The respondent appealed her removal decision to the BIA, which reversed the immigration judge’s decision in December 2016. Among the grounds of reversal, the BIA noted that the respondent’s claim of persecution based on membership in a particular social group was similar to another social group it had recognized in its 2014 landmark decision in Matter of A-R-C-G, that of “married women in Guatemala who are unable to leave their relationship.” Unlike the immigration judge, the BIA also determined that the El Salvadoran government was unwilling or unable to protect the respondent. It must however be noted that, since Matter of A-R-C-G, several courts of appeals have offered a narrowed interpretation of private violence and membership in a particular social group as a ground for asylum. As stated in Velasquez v. Sessions, “evidence consistent with acts of private violence or that merely shows that an individual has been the victim of criminal activity does not constitute evidence of persecution on a statutorily protected ground.” With particular reference to membership in a particular social group, it has been noted that those who seek asylum on that ground as victims of gang violence “are often not exposed to more violence or human rights violations than other segments of society (…) and not in a substantially different situation from anyone who has crossed the gang, or who is perceived to be a threat to the gang’s interests.”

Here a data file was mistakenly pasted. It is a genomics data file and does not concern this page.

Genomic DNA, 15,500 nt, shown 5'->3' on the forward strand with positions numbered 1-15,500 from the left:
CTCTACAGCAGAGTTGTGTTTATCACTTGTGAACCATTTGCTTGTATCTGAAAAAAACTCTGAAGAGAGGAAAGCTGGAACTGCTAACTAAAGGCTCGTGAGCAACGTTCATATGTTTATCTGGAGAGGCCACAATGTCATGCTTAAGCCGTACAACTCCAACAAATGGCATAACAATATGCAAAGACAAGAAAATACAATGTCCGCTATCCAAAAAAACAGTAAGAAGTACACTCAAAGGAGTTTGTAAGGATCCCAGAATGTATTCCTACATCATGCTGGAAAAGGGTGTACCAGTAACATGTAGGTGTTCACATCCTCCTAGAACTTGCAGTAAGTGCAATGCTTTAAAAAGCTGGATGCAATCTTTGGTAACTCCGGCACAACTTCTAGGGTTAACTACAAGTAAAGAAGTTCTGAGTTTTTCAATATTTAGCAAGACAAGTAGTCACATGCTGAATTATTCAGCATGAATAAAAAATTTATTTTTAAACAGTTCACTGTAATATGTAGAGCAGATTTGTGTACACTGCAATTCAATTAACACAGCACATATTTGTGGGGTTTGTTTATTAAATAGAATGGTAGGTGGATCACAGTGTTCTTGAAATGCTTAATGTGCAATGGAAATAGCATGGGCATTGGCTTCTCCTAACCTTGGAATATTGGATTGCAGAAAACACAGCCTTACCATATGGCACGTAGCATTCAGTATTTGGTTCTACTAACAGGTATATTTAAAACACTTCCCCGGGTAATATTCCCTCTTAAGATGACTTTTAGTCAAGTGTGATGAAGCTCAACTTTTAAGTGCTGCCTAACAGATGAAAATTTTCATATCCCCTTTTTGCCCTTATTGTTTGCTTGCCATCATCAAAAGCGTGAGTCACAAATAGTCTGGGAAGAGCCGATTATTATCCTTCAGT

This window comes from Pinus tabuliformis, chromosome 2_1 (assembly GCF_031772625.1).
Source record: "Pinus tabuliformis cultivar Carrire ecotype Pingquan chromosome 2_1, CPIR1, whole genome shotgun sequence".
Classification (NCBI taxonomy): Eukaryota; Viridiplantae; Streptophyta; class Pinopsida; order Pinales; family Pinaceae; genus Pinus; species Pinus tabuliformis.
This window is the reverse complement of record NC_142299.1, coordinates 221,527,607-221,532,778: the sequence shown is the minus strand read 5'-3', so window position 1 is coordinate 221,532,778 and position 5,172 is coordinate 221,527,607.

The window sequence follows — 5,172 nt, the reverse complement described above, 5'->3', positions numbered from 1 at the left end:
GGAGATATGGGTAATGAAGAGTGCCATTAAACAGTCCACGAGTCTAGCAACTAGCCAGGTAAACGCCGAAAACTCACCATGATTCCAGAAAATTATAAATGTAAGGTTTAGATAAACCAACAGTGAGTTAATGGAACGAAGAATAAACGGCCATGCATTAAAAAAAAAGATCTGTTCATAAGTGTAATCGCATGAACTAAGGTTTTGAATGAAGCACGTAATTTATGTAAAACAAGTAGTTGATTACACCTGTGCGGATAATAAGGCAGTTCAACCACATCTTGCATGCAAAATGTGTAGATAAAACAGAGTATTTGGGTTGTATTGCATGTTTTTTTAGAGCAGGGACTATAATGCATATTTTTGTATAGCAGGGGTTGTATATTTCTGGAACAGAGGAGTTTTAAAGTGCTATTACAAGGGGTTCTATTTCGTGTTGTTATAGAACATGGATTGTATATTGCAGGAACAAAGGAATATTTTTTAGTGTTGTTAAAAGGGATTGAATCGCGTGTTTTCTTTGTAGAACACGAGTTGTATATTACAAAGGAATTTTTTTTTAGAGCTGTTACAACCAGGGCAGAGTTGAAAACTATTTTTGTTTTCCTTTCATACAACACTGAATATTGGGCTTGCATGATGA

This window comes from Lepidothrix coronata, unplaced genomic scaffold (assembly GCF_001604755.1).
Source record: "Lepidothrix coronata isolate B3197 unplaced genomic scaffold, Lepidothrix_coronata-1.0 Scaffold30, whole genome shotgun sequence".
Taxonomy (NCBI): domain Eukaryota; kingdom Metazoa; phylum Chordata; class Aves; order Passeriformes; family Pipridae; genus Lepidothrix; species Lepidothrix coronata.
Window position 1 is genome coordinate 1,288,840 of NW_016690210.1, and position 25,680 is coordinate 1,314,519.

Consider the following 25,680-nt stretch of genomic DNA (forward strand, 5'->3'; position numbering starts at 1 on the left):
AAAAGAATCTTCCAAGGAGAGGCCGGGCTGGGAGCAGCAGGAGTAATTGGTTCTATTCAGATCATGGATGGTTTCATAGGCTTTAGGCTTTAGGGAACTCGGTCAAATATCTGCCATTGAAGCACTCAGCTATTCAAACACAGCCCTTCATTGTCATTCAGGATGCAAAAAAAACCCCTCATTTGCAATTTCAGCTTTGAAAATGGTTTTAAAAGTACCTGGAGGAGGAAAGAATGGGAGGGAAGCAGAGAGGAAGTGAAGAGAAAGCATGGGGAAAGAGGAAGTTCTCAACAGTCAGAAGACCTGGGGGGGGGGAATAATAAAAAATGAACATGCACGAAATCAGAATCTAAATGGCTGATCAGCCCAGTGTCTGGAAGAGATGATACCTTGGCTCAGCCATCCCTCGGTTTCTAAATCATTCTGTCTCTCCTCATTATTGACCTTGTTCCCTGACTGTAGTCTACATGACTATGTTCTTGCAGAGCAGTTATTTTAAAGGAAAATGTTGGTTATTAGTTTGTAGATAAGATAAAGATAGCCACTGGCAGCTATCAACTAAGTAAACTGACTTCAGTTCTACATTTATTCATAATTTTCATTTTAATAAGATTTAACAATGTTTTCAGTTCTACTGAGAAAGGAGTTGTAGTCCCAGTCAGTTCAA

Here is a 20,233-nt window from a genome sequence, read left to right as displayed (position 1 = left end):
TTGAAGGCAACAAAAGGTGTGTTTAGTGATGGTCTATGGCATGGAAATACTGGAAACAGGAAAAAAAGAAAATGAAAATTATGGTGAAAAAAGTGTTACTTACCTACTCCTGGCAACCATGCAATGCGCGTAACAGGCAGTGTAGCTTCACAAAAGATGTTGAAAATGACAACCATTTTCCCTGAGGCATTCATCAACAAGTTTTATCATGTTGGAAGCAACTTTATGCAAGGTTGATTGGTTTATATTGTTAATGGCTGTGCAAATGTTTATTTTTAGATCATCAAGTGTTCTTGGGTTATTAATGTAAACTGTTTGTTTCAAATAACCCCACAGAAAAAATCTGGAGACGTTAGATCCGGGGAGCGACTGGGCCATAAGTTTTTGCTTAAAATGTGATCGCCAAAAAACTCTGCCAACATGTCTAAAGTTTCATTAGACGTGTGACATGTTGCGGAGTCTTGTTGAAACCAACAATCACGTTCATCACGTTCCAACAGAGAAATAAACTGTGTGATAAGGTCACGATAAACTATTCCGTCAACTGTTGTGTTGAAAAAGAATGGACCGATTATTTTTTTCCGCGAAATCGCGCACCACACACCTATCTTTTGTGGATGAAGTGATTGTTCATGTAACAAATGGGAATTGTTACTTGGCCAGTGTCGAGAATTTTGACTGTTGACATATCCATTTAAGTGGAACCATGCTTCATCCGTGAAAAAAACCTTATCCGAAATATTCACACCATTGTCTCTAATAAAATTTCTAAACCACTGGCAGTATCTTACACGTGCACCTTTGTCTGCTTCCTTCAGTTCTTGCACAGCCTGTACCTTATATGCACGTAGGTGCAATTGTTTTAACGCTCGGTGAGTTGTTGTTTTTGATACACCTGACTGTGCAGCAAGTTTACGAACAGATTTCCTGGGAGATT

In light of these conflicting decisions and what he referred to as the “confusion” caused by the BIA since its opinion in Matter of A-R-C-G, Attorney General Sessions directed the BIA, on March 7, 2018, to refer the Matter of A-B- to him for review, upon completion of which he issued the ruling below .